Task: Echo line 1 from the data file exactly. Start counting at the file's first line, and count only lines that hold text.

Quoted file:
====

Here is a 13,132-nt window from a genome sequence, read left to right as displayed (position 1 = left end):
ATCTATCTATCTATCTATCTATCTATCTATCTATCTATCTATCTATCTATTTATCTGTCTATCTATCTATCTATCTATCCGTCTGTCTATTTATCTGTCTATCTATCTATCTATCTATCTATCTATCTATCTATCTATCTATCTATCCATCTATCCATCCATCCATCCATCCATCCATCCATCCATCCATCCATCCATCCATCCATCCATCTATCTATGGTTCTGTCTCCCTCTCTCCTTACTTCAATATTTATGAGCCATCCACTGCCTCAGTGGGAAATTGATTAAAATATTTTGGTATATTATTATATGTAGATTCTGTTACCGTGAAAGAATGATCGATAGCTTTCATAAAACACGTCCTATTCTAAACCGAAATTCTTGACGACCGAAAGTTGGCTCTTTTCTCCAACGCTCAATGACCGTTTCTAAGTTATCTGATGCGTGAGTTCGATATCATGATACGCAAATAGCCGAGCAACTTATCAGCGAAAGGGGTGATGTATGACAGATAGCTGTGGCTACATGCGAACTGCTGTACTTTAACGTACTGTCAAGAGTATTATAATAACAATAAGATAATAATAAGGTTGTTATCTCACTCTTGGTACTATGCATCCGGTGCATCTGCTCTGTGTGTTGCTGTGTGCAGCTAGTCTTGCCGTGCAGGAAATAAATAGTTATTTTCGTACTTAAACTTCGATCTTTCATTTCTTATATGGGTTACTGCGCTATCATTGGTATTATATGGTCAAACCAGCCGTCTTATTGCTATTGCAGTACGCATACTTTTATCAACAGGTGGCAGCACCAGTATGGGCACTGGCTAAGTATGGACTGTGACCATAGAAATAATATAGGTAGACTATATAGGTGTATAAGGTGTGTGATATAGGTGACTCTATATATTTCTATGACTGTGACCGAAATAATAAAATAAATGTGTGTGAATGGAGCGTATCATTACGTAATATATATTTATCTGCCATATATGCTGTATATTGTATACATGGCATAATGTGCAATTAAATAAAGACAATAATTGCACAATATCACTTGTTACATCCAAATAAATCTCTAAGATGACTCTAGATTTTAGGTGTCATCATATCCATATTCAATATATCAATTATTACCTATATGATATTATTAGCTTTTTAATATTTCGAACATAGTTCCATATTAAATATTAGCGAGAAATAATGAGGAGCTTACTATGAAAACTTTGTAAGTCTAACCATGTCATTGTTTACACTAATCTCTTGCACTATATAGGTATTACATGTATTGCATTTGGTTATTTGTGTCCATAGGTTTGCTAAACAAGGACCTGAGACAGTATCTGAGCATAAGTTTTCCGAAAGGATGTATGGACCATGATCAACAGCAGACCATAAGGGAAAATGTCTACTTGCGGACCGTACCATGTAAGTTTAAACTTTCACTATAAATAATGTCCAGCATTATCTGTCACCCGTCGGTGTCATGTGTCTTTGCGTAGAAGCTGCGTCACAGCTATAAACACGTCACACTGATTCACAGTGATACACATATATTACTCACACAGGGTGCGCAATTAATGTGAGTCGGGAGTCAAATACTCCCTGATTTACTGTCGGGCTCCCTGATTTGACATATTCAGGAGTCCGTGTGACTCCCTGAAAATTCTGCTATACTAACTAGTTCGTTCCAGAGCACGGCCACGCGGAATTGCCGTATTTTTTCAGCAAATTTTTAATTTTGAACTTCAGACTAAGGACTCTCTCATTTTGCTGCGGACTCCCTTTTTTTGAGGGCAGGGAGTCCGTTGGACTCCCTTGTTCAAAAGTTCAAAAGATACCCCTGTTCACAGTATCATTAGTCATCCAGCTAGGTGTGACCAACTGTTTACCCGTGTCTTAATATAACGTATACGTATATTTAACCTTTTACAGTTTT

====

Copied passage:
Here is a 13,132-nt window from a genome sequence, read left to right as displayed (position 1 = left end):